The end of each year calls for reflection, while looking forward and planning for what’s ahead. Being in the business of the web and SEO, we find our landscape changing rapidly, sometimes forcing us to make swift alterations from day-to-day. 2010 shook our world with developments and partnerships that will affect the way we all operate in 2011.
Google: From Mayday to Instant
As expected, Google played a huge role in the turn of events of 2010. The ‘Mayday’ change in the spring altered algorithms, causing some sites to lose their long tail search referrals and see between 5 and 15 percent drops in normal long tail traffic.
Then last September, Google once again sent the SEO industry into a panic with the introduction of Google Instant. While some people speculated the end of SEO as it we knew it, the new implementations concentrated searches into short head keyword pushing up the cost of those already expensive competitive keywords.
Google’s response to the mayhem was simple: they noted that “ranking stays the same” and the algorithm stays the same. However, Google emphasized that because of Google Instant, search behavior may change over time. Meaning that while ranking criteria won’t change, people’s search habits may be altered.
Facebook & Bing
The last big change in 2010, and the one that wasn’t caused by Google, came in October with the Facebook/Bing partnership. For U.S. companies, this means one thing: get yourself on Facebook, now.
While Bing isn’t relevant enough in Europe to make a difference at the moment, we suggest that European companies watch Bing closely. When the search engine’s market share breaks 10 percent, European companies should have an active presence on Facebook.
To those of us in the SEO business, the big story is the potential of Facebook becoming an individual’s (and a corporation’s) go-to social network hub and search engine. In general, it seems that Bing (the second challenger to Google in the search industry — but far behind) could have figured out how to leapfrog right over Google and Yahoo by building this virtual bridge by linking Facebook directly to Bing. If done right and the Facebook/Bing integration is truly successful, it may well push Bing out in front of Google in the near future.
While the Facebook/Bing partnership is something we will watch closely this coming year, the other game changer is how social media overall will continue to affect SEO and website rankings. Google may not have a partnership with the world’s largest social network, but that doesn’t mean they aren’t adapting to change with the continued rise in popularity of social media.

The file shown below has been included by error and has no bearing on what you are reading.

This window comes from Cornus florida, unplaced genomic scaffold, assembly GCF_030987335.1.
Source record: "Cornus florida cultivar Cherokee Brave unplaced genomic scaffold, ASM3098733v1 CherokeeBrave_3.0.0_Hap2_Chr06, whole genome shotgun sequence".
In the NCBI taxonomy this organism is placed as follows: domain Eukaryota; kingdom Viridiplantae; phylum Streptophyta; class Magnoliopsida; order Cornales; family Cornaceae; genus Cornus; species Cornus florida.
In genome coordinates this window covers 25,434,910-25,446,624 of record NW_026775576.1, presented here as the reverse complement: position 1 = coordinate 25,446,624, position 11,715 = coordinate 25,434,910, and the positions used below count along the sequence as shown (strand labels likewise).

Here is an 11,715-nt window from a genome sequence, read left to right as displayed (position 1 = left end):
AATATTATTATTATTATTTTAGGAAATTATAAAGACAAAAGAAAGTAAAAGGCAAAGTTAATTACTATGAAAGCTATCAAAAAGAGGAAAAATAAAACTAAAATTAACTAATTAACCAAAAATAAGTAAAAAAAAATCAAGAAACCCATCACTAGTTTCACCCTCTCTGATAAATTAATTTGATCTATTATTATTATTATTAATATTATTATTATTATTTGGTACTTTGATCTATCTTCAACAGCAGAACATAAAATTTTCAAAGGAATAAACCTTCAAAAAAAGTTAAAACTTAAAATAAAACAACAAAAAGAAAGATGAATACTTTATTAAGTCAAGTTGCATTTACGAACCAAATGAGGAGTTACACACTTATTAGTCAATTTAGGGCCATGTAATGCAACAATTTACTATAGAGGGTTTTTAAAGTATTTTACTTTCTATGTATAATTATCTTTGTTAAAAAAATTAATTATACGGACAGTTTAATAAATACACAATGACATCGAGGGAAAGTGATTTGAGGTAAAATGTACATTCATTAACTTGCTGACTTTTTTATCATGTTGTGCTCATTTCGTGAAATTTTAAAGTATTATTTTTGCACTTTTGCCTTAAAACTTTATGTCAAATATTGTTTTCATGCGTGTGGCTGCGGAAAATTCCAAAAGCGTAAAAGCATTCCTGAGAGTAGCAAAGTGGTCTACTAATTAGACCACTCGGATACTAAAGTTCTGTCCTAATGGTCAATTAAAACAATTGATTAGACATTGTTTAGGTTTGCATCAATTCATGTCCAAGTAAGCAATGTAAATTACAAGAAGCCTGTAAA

Another element to keep an eye on is Google Places. This application is going to allow for Google Maps results, video results and funneling traffic through Google’s YouTube property, and can change the click distribution on search engine results pages (SERPs) putting your site in the spot on a SERPs that gets most clicks, which is what SEO is all about.
This changes the rule so that now the site that has the most attractive/relevant preview will generate the higher number of clicks. From an SEO standpoint, adding location-based keyword analysis will become even more important.
With the increasing number of people worried about personal Internet security, “trust” will be a key issue for the next few years. While in the past all the chatter was about “linkbait,” we predict that 2011 will be the year of “trustbait.”
While “good” linkbait results in shocking headlines, a form of tabloid writing for the web, trustbait is about generating trustworthy social campaigns. Just having links and rank isn’t going to be enough — companies now have to build trust online.
Because of this, search marketers are going to need to start focusing on more sophisticated link-building strategies — organizations will need to develop links from more “neutral” sites such as news portals or by appearing in a search engine’s own news stream. Companies are going to have to build up trust by getting mentioned or referenced in trustworthy news outlets, by forming Twitter engagement with trusted and reputable people, and using social platforms to build trust driven links.
If we can be assured of one thing moving into 2011, it’s to be prepared for change. If Google can change its algorithms daily (which it often does), every day can bring a new challenge or opportunity to the SEO industry.